“Yesterday our hobby suffered the loss of a master craftsman and extremely talented machinist. Someone who truly set the bar for accuracy, detail, and performance.” – Anthony Ruiz Duarte

“His contributions to the hobby cannot be overstated, and he will be greatly missed.” – Mike Massee

Karl Hovanitz confirmed that plans are in the works for a railroaders’ memorial at the February President's Day Meet at Bitter Creek Western Railroad in Arroyo Grande. A family memorial will probably not happen until summer 2017. As for the future of SuperScale, please be patient and updates will be given as the situation is sorted out in the coming months.
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Barry next to a locomotive this past August at Bitter Creek.
San Lorezo Flume & Lumber Co. #2 - "Felton"
Live Steam Photography and more - www.mikemassee.com
Contributing Editor, Live Steam Magazine
Webmaster, Allen Models of Nevada

JKreider
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Re: Expanded obituary for Barry Hauge

Post by JKreider » Wed Dec 21, 2016 1:31 am

Barry first Nathan Simplex injector was made with a fabricated body and went on Charlie Dockstader’s under construction 4-10-0 for testing. It worked every time.
Here’s a ‘70’s shot of Barry on the left with Truson Buegel and Charlie testing that first Nathan Simplex early one Sunday morning at LALS.
I got one of the first production run Simplex injectors which I installed on my newly rebuilt Little Engines Atlantic which was initially built by Buzz Sutch. The injector always worked flawlessly.
We went on many trips and meets together. He was always a pleasure to be with.
Well Barry there are a lot of people out there who are going to miss you because we all enjoyed your company.
Jim Kreider
Barry1.jpg

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Tom Miller
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Re: Expanded obituary for Barry Hauge

Post by Tom Miller » Mon Dec 26, 2016 5:01 pm

I could not agree more with Jim. Barry was a wonderful person and good friend of mine for over 40 years. I will miss him a lot as will the entire live steam community.
Here is a picture of Barry with some of his oldest and dearest friends. From left to right are Lou Soibelman with his back to the camera, Jack Corrick, Jim Kreider, myself, Barry and Charlie Dockstader sitting at his boiler Barry used to test his safety's. Lou, Charlie and Barry are together again smiling down on us while we are left to carry on without them. The occasion is the testing of the Westinghouse air compressors that will end up mounted on my Big Boy. The location is Jim Krieider's back yard on a sunny Saturday afternoon around 1980. I suspect Truson Buegel may have taken the picture.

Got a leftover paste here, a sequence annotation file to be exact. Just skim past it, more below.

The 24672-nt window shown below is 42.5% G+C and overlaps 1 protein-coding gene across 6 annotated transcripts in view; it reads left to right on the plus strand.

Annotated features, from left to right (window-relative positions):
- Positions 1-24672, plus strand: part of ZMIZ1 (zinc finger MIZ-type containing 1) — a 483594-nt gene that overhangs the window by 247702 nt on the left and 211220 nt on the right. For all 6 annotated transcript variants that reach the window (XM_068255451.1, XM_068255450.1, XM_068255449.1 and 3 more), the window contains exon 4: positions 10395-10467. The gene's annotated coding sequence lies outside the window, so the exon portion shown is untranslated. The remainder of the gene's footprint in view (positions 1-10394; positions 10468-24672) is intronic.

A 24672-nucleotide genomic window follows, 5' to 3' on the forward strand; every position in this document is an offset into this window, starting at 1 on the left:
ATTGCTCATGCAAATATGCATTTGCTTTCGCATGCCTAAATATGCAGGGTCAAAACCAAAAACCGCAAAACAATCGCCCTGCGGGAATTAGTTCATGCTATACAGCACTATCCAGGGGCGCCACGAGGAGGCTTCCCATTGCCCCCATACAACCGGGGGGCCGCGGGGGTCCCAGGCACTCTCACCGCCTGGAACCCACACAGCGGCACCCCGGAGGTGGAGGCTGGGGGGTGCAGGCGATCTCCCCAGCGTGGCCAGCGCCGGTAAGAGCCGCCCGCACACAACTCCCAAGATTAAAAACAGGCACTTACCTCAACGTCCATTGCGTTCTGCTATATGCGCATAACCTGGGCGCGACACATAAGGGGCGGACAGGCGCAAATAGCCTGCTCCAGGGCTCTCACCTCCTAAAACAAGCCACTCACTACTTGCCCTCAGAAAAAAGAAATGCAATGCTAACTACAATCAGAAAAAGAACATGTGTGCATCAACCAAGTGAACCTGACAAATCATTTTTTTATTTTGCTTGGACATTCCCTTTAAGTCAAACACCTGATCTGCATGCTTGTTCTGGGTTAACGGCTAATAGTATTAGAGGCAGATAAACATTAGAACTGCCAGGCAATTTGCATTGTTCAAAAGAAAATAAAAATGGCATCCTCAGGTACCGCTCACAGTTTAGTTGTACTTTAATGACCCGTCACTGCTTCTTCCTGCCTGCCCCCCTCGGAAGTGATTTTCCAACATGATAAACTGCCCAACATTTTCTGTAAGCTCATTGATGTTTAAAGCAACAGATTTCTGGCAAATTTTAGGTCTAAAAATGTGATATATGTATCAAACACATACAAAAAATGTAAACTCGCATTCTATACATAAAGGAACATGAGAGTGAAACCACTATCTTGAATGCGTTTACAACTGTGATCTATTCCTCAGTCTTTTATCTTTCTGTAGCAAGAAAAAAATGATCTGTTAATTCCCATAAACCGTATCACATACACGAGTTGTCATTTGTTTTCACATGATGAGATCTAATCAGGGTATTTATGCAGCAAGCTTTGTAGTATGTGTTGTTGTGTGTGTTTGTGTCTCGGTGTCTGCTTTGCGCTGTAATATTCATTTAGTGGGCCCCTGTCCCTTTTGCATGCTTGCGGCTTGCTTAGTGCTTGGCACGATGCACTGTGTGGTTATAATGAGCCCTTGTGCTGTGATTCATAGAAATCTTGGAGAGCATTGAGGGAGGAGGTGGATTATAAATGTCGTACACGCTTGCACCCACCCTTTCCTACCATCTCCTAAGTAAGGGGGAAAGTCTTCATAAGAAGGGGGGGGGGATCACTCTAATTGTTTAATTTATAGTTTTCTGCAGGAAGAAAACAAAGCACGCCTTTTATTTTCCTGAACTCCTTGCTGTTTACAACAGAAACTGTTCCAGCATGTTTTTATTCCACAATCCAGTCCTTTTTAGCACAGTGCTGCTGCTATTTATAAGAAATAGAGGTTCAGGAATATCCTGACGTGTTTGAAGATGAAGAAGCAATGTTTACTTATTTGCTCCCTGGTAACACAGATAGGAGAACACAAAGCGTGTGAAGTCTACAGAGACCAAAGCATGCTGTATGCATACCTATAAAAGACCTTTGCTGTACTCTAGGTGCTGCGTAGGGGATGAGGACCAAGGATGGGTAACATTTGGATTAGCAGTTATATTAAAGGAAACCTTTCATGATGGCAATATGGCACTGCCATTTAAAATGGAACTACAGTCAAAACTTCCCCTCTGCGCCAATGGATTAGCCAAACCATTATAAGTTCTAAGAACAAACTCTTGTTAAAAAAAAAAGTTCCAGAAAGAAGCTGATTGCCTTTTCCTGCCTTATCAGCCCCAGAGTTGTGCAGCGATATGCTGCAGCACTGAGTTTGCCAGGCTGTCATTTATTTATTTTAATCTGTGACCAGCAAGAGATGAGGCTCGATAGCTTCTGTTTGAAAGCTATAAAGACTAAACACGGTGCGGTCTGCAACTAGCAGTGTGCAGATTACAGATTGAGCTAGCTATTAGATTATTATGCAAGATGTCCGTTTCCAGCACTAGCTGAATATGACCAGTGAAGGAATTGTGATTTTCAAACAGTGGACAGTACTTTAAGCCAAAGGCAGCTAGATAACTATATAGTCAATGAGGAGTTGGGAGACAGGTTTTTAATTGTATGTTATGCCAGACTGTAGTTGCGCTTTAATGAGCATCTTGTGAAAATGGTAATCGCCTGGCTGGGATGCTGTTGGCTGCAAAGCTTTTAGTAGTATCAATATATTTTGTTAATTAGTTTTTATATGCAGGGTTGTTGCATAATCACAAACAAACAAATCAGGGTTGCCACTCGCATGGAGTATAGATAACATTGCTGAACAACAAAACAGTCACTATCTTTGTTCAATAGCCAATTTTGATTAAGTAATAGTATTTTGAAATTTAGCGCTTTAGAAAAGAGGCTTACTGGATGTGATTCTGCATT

Tom Miller
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Asteamhead
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Re: Expanded obituary for Barry Hauge

Post by Asteamhead » Tue Dec 27, 2016 7:45 pm

Nothing but my highest respect to Barry as an outstanding model engineer! There was now chance to meet him personally, which I regret deeply. Those injectors of his production are outstanding - no other things ever worked like his. Thus a Nathan will feed reliably my A 1239 still under construction, thank you so much, Barry! You did great things to our hobby!

Asteamhead from (far away) Germany

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LivingLegend
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Re: Expanded obituary for Barry Hauge

Post by LivingLegend » Thu Dec 29, 2016 3:18 am

Tom Miller wrote:Here is a picture of Barry with some of his oldest and dearest friends. From left to right are Lou Soibelman with his back to the camera, Jack Corrick, Jim Kreider, myself, Barry and Charlie Dockstader sitting at his boiler Barry used to test his safety's. Lou, Charlie and Barry are together again smiling down on us while we are left to carry on without them. The occasion is the testing of the Westinghouse air compressors that will end up mounted on my Big Boy. The location is Jim Krieider's back yard on a sunny Saturday afternoon around 1980. I suspect Truson Buegel may have taken the picture.
Tom.... I believe Truson did take that photo.

Not shown in the photo, but also there that day are Dick Bagley, Bill McKelvey, and myself. Dick is another one of our friends who's no longer with us.